I remember the day I read Viktor Frankl to you and you described the liberation of the American soldiers you witnessed in the Philippines. We talked for hours, trying to make sense of humanity and evil. You apologized for your anger toward the Japanese. You said you were wrong to react harshly to their presence when we went to the USS Arizona in Hawaii when I was ten. Mom looked at you and said, "They died here, too."

By the time you hit 85, you vowed to stop calling them "the Japs." You cried for the devastation at Hiroshima. You saw that all suffering is suffering. You struggled to release yourself from American tribal identity without sacrificing your patriotism and your love of freedom. You worked to transcend "us and them." I was your witness.


All those days and nights in hospitals. Your first hip fracture. They stood you up after surgery, one nurse on either side. Your bowels evacuated. It was automatic. You groaned in pain. The worst moment was when you noticed the feces. I immediately donned gloves and sang old Frankie Sinatra to you while cleaning. 


Somehow, with the help of Sinatra, you managed to look at me and smile. You were so heroic, Dad--your courage and humor so much bigger than shame or fear. I believe you were laughing at the absurdity of it all. How could this happen to an accomplished and intelligent man like you? Together, we did the best we could. I think the nurses were shocked. God, we earned respect that day. Looking back, I know I did what I did because I couldn't bear for you to suffer shame on top of the theft of your mind and body.

I’m so sorry, Dad. I know you'd have rather been dancing in body and mind all the way to the end of your life. The last month in hospice was so hard on you. You were starving, but often would not eat.  Oh my father, I could hear your stomach churning. I was scared. I did what I could. I read your favorite poems and Bible verses. I played the music you loved, held your head and put lotion on your withered hands and feet. I gave you water when you'd take it and at least made sure your lips were not too dry when you wouldn't. You could barely speak. I tried hard to hear the meaning of every subtle non-verbal cue.

I couldn't stop that horrible disease. I couldn't stop time. In a way, I wanted to go with you when you crossed over. I don't know what that means. But it's true. I am not who I thought I was. In the final moment, while you gasped the last breath, I said: "It's ok. You can go. I'll be ok. I love you. I'll always love you." 

I was crying. My voice shook. I spoke, though. I did. And I'm so glad if you were hearing anything at all, it was those words. When a single cloudy tear slid out of your right eye and you were gone, I was seized by the impulse to stand and raise my arms above my head, just in case your soul was hovering there, free at last. Free at last! I wanted to celebrate it, just in case consciousness is more than we think we know. Then I heard your voice. You said: "Let's dance.    

I wanted you back. I fought with you as a child. I fought for you as an adult. I've fought for others in the eighth decade too. I did it because of you. The walls we tore down. The walks we took. You with your flashlight; me with my questions. The many ways you caused and quelled my fears. When I was small, I didn't believe you loved me. I thought I wasn't smart enough for you. By the end, I knew you did. It's been a year, Dad, and I still hear you. I saved all of your voicemails.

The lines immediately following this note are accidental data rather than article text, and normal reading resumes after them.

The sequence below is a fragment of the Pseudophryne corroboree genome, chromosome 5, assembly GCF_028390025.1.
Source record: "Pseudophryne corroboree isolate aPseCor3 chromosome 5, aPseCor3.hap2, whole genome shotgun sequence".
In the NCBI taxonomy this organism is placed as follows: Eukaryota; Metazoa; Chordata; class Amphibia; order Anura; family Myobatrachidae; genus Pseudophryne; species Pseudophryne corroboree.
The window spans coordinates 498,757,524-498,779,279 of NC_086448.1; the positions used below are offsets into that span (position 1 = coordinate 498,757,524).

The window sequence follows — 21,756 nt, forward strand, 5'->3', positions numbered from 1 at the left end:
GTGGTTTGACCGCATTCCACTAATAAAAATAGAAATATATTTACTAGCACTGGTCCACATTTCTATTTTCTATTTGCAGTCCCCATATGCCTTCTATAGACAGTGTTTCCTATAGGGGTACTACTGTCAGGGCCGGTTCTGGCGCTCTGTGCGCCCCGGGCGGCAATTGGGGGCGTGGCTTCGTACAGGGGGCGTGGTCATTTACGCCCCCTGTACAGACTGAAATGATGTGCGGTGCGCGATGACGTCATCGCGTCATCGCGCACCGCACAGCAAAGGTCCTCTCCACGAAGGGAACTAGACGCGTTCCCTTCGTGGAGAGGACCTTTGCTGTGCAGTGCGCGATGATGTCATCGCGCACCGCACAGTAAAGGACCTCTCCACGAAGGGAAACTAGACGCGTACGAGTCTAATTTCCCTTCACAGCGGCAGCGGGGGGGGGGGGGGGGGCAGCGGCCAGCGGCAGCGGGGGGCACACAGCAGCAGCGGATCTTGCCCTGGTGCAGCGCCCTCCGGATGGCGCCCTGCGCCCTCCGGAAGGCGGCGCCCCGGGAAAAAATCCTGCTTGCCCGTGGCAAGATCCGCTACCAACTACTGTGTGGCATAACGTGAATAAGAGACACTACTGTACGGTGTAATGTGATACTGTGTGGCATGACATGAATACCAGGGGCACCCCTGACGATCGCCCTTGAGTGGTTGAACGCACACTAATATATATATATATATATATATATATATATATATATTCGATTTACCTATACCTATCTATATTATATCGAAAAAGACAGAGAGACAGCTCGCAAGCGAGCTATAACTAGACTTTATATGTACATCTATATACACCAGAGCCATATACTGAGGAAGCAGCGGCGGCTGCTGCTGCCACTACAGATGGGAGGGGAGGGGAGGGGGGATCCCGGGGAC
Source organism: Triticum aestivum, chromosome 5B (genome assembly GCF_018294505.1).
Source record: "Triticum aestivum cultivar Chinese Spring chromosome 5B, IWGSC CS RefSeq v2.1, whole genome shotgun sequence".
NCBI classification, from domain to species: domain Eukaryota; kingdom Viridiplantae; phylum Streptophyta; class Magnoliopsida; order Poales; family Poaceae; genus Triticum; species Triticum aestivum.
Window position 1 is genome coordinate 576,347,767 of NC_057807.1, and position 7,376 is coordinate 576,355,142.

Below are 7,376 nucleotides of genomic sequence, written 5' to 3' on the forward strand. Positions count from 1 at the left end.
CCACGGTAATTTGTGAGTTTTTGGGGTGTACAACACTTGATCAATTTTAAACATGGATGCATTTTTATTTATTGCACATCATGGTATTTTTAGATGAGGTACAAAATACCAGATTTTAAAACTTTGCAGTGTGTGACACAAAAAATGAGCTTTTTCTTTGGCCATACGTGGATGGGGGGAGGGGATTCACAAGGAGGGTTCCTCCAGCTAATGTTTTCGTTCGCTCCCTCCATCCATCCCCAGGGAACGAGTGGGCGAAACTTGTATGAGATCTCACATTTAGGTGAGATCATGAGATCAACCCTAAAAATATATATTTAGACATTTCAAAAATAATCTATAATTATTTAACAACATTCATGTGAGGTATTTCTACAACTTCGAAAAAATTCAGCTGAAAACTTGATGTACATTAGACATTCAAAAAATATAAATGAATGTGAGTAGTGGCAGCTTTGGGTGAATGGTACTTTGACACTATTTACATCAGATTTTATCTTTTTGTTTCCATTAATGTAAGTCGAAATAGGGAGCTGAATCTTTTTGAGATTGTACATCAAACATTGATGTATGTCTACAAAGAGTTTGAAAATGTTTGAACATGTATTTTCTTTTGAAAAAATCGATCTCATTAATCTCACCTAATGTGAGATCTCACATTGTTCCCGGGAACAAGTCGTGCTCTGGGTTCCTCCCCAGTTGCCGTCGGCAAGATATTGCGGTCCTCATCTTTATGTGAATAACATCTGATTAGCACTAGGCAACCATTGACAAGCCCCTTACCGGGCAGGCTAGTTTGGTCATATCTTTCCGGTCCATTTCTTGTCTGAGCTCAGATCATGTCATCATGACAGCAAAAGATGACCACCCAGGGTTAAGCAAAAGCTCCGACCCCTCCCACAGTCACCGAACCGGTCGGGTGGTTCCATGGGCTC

It took seven years for Alzheimer's disease to destroy your brain. Every bit of sheer perseverance I mustered came from you. Every bit of spiritual guidance came from Mom.

I will always love you, Dad.


IN LOVE’S CRUCIBLE

On the first anniversary of his death
my daughter writes a letter to her father
and mails it to me. Winter whiteness fills
every room in my house. Silence hides
so much it is easy to forget and see only
beauty—a lone cardinal at the empty feeder.
This big loss behind her, so many still ahead.
One pine needle at a time, the world diminishes.

As a child, she fought hard with her father.
Now, she wants him back. Thanksgiving dinners.
long talks at the Cliff House. His wry laughter.
Always the Navy man,  lectures on the Great War,
remorse at the vacation when she was ten
and he raged at tourists in Pearl Harbor as they snapped
photos of the USS Arizona. She alone witnessed
his late vow to stop calling them “Japs”.
His tears for Hiroshima. Alzheimer’s
taught him one man’s suffering belongs to every man,
and now even his repented sins are hers for good.

In a lucid moment, he looks up at her and says,
“I used to be smart.” She swallows the childhood fear
she wasn’t smart enough for his love, places her hand on
his chest, sharp closeness of ribs. “Do you still feel 

love in here, Pop?”  When he nods, she tells him 
this is the only smart that matters. 

My door, once frozen to him, opens at once to her grief.
I stand at the window and look at the dirt road that leads
to her childhood. Even as a baby, her face reflected every
season’s weather, happiness pink as dogwood blossoms.
Rage, a summer monsoon with hail and tornado winds blowing.

Later, when his walls collapse and hips fracture, she grows
wings of protection that flutter over him like moths in search
of his light. As disease takes his mind 

and he forgets how to swallow, 
she fights hard for him, sings Sinatra to fill
his heart with joy as she moistens lips with cotton balls, rubs
lotion into withered hands, reads poetry and Bible verses
while trying to catch each nonverbal cue. 

When the end comes, she is still there, raising arms
in hopes his soul feels her presence
as it hovers in the reflective glow of a sun that lingers golden
on the sea’s surface, blinks, then slowly fades
and sinks below the horizon.


Susan Clayton-Goldner